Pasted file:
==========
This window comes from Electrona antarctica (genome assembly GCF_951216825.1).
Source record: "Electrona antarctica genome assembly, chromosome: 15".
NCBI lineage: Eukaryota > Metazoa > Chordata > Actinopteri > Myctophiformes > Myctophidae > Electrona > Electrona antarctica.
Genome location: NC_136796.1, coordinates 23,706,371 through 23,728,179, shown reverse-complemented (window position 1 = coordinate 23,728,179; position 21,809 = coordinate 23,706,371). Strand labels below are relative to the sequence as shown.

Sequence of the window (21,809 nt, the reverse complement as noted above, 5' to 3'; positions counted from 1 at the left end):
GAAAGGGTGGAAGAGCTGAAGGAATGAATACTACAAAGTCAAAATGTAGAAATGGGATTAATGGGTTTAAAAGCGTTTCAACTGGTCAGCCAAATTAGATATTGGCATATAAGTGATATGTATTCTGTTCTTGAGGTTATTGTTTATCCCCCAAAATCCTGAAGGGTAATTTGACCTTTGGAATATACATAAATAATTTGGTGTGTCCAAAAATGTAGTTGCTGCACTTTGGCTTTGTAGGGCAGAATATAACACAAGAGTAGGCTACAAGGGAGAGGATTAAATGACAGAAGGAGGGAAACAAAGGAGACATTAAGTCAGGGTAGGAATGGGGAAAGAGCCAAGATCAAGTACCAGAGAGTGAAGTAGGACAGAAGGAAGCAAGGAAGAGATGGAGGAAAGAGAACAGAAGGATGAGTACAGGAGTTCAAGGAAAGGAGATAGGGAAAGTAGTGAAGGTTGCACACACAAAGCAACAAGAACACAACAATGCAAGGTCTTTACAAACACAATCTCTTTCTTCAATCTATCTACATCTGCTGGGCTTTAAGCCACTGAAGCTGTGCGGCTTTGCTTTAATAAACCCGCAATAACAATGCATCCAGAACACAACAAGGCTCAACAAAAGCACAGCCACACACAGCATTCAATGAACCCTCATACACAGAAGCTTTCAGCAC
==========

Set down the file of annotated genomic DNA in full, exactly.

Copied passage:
This window comes from Electrona antarctica (genome assembly GCF_951216825.1).
Source record: "Electrona antarctica genome assembly, chromosome: 15".
NCBI lineage: Eukaryota > Metazoa > Chordata > Actinopteri > Myctophiformes > Myctophidae > Electrona > Electrona antarctica.
Genome location: NC_136796.1, coordinates 23,706,371 through 23,728,179, shown reverse-complemented (window position 1 = coordinate 23,728,179; position 21,809 = coordinate 23,706,371). Strand labels below are relative to the sequence as shown.

Sequence of the window (21,809 nt, the reverse complement as noted above, 5' to 3'; positions counted from 1 at the left end):
GAAAGGGTGGAAGAGCTGAAGGAATGAATACTACAAAGTCAAAATGTAGAAATGGGATTAATGGGTTTAAAAGCGTTTCAACTGGTCAGCCAAATTAGATATTGGCATATAAGTGATATGTATTCTGTTCTTGAGGTTATTGTTTATCCCCCAAAATCCTGAAGGGTAATTTGACCTTTGGAATATACATAAATAATTTGGTGTGTCCAAAAATGTAGTTGCTGCACTTTGGCTTTGTAGGGCAGAATATAACACAAGAGTAGGCTACAAGGGAGAGGATTAAATGACAGAAGGAGGGAAACAAAGGAGACATTAAGTCAGGGTAGGAATGGGGAAAGAGCCAAGATCAAGTACCAGAGAGTGAAGTAGGACAGAAGGAAGCAAGGAAGAGATGGAGGAAAGAGAACAGAAGGATGAGTACAGGAGTTCAAGGAAAGGAGATAGGGAAAGTAGTGAAGGTTGCACACACAAAGCAACAAGAACACAACAATGCAAGGTCTTTACAAACACAATCTCTTTCTTCAATCTATCTACATCTGCTGGGCTTTAAGCCACTGAAGCTGTGCGGCTTTGCTTTAATAAACCCGCAATAACAATGCATCCAGAACACAACAAGGCTCAACAAAAGCACAGCCACACACAGCATTCAATGAACCCTCATACACAGAAGCTTTCAGCAC